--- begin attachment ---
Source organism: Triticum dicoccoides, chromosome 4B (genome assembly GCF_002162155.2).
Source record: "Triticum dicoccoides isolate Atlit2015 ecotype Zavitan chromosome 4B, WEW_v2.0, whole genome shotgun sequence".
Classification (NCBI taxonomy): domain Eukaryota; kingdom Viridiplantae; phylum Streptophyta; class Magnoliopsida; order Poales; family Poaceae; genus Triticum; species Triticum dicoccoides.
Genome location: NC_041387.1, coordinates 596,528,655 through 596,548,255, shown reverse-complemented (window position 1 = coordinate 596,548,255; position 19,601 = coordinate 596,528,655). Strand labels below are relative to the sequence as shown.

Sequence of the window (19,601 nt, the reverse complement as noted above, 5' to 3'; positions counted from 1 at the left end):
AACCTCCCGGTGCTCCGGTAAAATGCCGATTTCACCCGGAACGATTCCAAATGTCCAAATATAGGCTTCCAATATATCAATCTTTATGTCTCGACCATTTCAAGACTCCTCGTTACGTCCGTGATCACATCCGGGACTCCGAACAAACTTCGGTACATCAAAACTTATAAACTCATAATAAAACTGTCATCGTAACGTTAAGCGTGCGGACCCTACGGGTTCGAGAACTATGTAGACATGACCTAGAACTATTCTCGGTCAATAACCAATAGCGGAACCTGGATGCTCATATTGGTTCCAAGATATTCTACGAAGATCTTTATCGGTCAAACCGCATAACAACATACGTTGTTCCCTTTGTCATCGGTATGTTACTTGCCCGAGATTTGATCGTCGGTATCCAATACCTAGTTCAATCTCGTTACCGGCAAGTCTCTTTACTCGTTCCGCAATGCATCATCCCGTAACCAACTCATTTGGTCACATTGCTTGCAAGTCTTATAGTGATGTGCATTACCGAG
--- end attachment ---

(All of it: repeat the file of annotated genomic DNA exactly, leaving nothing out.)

Source organism: Triticum dicoccoides, chromosome 4B (genome assembly GCF_002162155.2).
Source record: "Triticum dicoccoides isolate Atlit2015 ecotype Zavitan chromosome 4B, WEW_v2.0, whole genome shotgun sequence".
Classification (NCBI taxonomy): domain Eukaryota; kingdom Viridiplantae; phylum Streptophyta; class Magnoliopsida; order Poales; family Poaceae; genus Triticum; species Triticum dicoccoides.
Genome location: NC_041387.1, coordinates 596,528,655 through 596,548,255, shown reverse-complemented (window position 1 = coordinate 596,548,255; position 19,601 = coordinate 596,528,655). Strand labels below are relative to the sequence as shown.

Sequence of the window (19,601 nt, the reverse complement as noted above, 5' to 3'; positions counted from 1 at the left end):
AACCTCCCGGTGCTCCGGTAAAATGCCGATTTCACCCGGAACGATTCCAAATGTCCAAATATAGGCTTCCAATATATCAATCTTTATGTCTCGACCATTTCAAGACTCCTCGTTACGTCCGTGATCACATCCGGGACTCCGAACAAACTTCGGTACATCAAAACTTATAAACTCATAATAAAACTGTCATCGTAACGTTAAGCGTGCGGACCCTACGGGTTCGAGAACTATGTAGACATGACCTAGAACTATTCTCGGTCAATAACCAATAGCGGAACCTGGATGCTCATATTGGTTCCAAGATATTCTACGAAGATCTTTATCGGTCAAACCGCATAACAACATACGTTGTTCCCTTTGTCATCGGTATGTTACTTGCCCGAGATTTGATCGTCGGTATCCAATACCTAGTTCAATCTCGTTACCGGCAAGTCTCTTTACTCGTTCCGCAATGCATCATCCCGTAACCAACTCATTTGGTCACATTGCTTGCAAGTCTTATAGTGATGTGCATTACCGAG